Methsuximide is used to control absence seizures (petit mal; a type of seizure in which there is a very short loss of awareness during which the person may stare straight ahead or blink his eyes and does not respond to others) that cannot be treated with other medications. Methsuximide is in a class of medications called anticonvulsants. It works by decreasing abnormal electrical activity in the brain.
Methsuximide comes as a capsule to take by mouth. It is usually taken one or more times a day. Take methsuximide at around the same time(s) every day. Follow the directions on your prescription label carefully, and ask your doctor or pharmacist to explain any part you do not understand. Take methsuximide exactly as directed. Do not take more or less of it or take it more often than prescribed by your doctor.
Your doctor will probably start you on a low dose of methsuximide and gradually increase your dose, not more often than once a week.
Methsuximide may help control your condition but will not cure it. Continue to take methsuximide even if you feel well. Do not stop taking methsuximide without talking to your doctor, even if you experience side effects such as unusual changes in behavior or mood. If you suddenly stop taking methsuximide, your seizures may worsen. Your doctor will probably decrease your dose gradually.
This medication may be prescribed for other uses. Ask your doctor or pharmacist for more information.
Before taking methsuximide,
Unless your doctor tells you otherwise, continue your normal diet.
Take the missed dose as soon as you remember it. However, if it is almost time for your next dose, skip the missed dose and continue your regular dosing schedule. Do not take a double dose to make up for a missed one.
Methsuximide may cause side effects. Tell your doctor if any of these symptoms are severe or do not go away:
If you experience any of the following symptoms, call your doctor immediately:
Methsuximide may cause other side effects. Call your doctor if you have any unusual problems while you are taking this medication.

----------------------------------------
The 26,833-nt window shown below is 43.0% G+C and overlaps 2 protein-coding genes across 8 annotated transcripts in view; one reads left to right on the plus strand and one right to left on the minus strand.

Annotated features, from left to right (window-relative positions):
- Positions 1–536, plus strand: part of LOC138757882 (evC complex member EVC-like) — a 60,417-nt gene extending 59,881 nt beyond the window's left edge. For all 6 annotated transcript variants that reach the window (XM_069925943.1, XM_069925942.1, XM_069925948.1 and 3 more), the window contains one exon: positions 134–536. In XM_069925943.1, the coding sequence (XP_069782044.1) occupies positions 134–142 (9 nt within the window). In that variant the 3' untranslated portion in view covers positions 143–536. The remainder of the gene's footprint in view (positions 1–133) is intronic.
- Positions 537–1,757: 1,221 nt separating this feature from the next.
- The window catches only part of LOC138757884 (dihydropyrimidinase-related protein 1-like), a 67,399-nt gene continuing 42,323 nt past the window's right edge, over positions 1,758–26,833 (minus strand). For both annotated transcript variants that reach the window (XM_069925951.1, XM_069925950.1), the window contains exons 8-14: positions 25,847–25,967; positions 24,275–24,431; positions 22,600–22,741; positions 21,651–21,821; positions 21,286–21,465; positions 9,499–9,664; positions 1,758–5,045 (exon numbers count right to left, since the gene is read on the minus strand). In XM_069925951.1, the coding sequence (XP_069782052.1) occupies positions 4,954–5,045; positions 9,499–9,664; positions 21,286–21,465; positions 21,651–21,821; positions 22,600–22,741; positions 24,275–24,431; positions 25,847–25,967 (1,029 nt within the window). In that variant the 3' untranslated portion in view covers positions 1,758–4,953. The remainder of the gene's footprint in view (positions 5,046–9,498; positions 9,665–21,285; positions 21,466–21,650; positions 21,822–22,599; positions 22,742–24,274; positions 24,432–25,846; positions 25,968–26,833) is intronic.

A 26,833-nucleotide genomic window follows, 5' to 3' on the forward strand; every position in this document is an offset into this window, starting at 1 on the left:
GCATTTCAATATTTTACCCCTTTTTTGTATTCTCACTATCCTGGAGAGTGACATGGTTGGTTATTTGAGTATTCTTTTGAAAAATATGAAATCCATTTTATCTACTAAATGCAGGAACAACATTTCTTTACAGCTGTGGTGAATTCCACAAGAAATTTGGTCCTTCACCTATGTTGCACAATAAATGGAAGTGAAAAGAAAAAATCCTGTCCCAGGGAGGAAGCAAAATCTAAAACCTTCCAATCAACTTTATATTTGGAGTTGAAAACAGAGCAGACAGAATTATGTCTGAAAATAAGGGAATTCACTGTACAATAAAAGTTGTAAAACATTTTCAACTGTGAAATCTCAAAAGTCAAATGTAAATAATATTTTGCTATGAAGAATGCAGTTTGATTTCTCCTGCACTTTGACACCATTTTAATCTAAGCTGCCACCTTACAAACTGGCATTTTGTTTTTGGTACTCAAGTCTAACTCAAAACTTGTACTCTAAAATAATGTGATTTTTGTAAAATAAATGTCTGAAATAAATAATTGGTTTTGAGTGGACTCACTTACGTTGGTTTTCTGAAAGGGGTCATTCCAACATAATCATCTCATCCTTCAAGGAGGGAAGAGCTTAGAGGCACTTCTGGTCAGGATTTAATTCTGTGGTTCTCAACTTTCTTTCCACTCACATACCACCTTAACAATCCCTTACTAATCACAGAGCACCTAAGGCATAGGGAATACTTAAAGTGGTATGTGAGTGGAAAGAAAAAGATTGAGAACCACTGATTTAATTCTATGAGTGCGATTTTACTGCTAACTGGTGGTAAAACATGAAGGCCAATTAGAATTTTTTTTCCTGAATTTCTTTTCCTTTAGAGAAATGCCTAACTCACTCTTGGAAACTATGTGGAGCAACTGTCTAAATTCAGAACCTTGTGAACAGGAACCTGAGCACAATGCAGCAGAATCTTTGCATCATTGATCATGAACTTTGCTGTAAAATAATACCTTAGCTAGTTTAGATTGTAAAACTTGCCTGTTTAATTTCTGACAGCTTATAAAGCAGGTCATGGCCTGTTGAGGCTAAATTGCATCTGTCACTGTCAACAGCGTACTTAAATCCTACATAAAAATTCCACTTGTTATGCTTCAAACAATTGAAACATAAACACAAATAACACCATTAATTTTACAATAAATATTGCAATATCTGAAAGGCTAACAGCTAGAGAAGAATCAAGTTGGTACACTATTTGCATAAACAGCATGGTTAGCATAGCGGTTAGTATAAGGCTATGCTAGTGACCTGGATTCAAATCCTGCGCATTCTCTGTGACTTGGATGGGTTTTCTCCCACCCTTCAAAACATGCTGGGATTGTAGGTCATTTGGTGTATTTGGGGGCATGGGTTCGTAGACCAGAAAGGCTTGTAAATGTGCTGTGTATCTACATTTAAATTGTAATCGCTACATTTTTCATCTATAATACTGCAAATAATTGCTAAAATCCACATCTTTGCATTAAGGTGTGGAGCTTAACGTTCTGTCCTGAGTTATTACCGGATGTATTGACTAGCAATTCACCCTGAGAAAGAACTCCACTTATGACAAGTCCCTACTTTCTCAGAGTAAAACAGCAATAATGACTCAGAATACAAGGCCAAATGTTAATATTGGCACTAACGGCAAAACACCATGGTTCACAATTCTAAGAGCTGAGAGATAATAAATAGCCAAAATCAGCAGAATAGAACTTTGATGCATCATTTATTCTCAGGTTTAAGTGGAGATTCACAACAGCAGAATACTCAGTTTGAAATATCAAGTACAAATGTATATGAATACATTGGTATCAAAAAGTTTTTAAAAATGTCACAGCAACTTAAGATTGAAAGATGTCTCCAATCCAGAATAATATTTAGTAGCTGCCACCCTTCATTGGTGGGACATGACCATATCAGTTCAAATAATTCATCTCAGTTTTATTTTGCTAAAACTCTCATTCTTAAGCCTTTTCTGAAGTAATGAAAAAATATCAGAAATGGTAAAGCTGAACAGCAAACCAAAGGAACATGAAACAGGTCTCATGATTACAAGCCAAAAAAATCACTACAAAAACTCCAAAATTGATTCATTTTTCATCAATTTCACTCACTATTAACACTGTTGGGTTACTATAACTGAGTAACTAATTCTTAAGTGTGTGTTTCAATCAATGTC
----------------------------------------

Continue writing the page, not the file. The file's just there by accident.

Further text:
If you experience a serious side effect, you or your doctor may send a report to the Food and Drug Administration's (FDA) MedWatch Adverse Event Reporting program online ( Web Site) or by phone (1-800-332-1088).
Keep this medication in the container it came in, tightly closed, and out of reach of children. Store it at room temperature, away from light, excess heat, and moisture (not in the bathroom).
Unneeded medications should be disposed of in special ways to ensure that pets, children, and other people cannot consume them. However, you should not flush this medication down the toilet. Instead, the best way to dispose of your medication is through a medicine take-back program. Talk to your pharmacist or contact your local garbage/recycling department to learn about take-back programs in your community. See the FDA's Safe Disposal of Medicines website ( Web Site) for more information if you do not have access to a take-back program.
It is important to keep all medication out of sight and reach of children as many containers (such as weekly pill minders and those for eye drops, creams, patches, and inhalers) are not child-resistant and young children can open them easily. To protect young children from poisoning, always lock safety caps and immediately place the medication in a safe location – one that is up and away and out of their sight and reach. Web Site
In case of overdose, call the poison control helpline at 1-800-222-1222. Information is also available online at Web Site. If the victim has collapsed, had a seizure, has trouble breathing, or can't be awakened, immediately call emergency services at 911.
Keep all appointments with your doctor and the laboratory. Your doctor will order certain lab tests to check your response to methsuximide.
Do not let anyone else take your medication. Ask your pharmacist any questions you have about refilling your prescription.
It is important for you to keep a written list of all of the prescription and nonprescription (over-the-counter) medicines you are taking, as well as any products such as vitamins, minerals, or other dietary supplements. You should bring this list with you each time you visit a doctor or if you are admitted to a hospital. It is also important information to carry with you in case of emergencies.